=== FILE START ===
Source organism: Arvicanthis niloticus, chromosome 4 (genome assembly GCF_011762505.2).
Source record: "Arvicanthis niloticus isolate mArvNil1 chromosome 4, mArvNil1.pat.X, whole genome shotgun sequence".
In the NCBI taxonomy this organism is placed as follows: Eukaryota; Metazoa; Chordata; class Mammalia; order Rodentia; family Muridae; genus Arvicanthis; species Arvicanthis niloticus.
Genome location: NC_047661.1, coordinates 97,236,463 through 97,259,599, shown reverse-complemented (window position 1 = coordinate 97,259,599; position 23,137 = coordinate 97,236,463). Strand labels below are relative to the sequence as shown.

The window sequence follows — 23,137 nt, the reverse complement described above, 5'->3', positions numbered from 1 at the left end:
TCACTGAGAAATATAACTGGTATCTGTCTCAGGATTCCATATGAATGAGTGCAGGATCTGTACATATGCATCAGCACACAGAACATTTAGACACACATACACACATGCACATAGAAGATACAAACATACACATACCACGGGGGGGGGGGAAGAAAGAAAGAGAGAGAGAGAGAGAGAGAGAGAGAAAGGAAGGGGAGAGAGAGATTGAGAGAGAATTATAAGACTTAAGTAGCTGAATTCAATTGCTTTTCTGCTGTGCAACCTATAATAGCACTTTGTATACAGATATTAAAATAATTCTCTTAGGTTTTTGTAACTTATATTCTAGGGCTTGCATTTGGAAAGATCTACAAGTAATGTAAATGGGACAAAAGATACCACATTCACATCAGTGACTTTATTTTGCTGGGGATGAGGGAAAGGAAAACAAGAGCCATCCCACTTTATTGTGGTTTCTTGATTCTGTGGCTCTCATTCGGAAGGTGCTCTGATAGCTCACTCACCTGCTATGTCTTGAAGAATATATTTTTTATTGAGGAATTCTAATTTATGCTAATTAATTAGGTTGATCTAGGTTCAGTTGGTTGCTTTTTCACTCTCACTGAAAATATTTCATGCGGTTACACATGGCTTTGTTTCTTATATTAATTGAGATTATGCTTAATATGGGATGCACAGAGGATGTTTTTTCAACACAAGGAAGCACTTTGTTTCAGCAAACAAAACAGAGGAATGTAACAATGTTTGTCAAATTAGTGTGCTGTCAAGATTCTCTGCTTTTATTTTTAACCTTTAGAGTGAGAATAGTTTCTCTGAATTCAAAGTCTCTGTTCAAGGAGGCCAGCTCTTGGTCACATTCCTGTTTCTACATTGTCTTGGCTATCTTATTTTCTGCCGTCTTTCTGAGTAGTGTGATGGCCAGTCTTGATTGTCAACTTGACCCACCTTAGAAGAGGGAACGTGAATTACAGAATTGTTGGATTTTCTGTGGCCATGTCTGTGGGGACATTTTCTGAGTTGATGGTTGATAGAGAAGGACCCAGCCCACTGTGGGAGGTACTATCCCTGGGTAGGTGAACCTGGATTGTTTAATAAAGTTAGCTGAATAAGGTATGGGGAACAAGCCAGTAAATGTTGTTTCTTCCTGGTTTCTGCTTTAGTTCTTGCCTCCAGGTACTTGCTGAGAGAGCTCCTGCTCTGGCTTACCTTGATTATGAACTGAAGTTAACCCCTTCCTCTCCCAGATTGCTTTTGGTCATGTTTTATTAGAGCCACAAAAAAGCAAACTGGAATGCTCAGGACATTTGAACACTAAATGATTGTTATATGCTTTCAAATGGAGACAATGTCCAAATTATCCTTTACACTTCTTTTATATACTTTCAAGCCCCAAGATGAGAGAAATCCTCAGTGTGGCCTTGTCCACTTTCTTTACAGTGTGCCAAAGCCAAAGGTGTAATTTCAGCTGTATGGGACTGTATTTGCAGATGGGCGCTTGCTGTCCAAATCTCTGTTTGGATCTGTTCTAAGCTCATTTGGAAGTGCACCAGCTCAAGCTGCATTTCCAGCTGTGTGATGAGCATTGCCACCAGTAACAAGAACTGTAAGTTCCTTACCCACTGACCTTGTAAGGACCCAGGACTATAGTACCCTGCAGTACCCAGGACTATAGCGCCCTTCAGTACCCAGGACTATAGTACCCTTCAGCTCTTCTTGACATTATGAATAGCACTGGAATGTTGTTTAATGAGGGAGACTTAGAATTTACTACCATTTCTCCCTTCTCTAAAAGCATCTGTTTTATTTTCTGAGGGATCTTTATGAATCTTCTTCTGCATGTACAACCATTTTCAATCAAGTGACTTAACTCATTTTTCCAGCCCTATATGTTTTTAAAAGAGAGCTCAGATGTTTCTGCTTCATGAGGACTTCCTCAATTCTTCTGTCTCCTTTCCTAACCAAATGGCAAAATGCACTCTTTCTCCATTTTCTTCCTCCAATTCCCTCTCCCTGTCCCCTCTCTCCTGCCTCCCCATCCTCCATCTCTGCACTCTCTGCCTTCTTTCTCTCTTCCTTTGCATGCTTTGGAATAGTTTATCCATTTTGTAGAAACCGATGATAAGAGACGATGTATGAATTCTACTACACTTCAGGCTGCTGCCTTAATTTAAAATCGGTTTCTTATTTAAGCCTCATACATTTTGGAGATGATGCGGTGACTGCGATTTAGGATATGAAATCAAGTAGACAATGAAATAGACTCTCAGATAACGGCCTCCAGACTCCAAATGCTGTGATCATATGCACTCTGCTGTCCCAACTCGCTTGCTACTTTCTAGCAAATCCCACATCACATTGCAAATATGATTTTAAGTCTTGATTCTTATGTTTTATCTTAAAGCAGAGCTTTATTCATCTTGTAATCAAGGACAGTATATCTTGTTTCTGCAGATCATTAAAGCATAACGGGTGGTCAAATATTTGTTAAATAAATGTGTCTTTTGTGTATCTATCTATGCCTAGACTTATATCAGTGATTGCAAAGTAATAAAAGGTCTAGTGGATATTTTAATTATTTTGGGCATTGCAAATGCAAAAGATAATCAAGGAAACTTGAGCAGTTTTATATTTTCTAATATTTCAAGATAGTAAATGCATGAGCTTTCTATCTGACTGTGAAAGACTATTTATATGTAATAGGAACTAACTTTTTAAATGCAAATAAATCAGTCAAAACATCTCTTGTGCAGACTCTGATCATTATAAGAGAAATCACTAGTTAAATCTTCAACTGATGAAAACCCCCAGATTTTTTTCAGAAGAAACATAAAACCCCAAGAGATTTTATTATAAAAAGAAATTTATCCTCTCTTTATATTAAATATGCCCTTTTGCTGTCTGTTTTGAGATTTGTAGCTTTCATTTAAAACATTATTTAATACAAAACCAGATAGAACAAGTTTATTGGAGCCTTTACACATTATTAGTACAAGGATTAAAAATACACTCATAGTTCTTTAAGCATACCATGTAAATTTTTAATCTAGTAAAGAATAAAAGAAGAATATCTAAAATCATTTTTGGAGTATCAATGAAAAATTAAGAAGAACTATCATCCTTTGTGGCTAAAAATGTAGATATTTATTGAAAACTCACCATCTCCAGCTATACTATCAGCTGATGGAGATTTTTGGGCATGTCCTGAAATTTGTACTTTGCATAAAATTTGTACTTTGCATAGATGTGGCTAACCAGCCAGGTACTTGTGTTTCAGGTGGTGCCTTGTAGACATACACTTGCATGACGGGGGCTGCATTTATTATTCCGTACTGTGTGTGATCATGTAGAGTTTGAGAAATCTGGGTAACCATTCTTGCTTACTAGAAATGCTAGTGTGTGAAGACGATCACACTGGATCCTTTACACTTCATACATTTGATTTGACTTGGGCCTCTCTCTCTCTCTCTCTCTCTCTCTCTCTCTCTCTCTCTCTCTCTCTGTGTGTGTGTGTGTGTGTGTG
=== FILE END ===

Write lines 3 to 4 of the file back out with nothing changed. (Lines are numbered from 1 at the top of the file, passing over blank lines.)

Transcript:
In the NCBI taxonomy this organism is placed as follows: Eukaryota; Metazoa; Chordata; class Mammalia; order Rodentia; family Muridae; genus Arvicanthis; species Arvicanthis niloticus.
Genome location: NC_047661.1, coordinates 97,236,463 through 97,259,599, shown reverse-complemented (window position 1 = coordinate 97,259,599; position 23,137 = coordinate 97,236,463). Strand labels below are relative to the sequence as shown.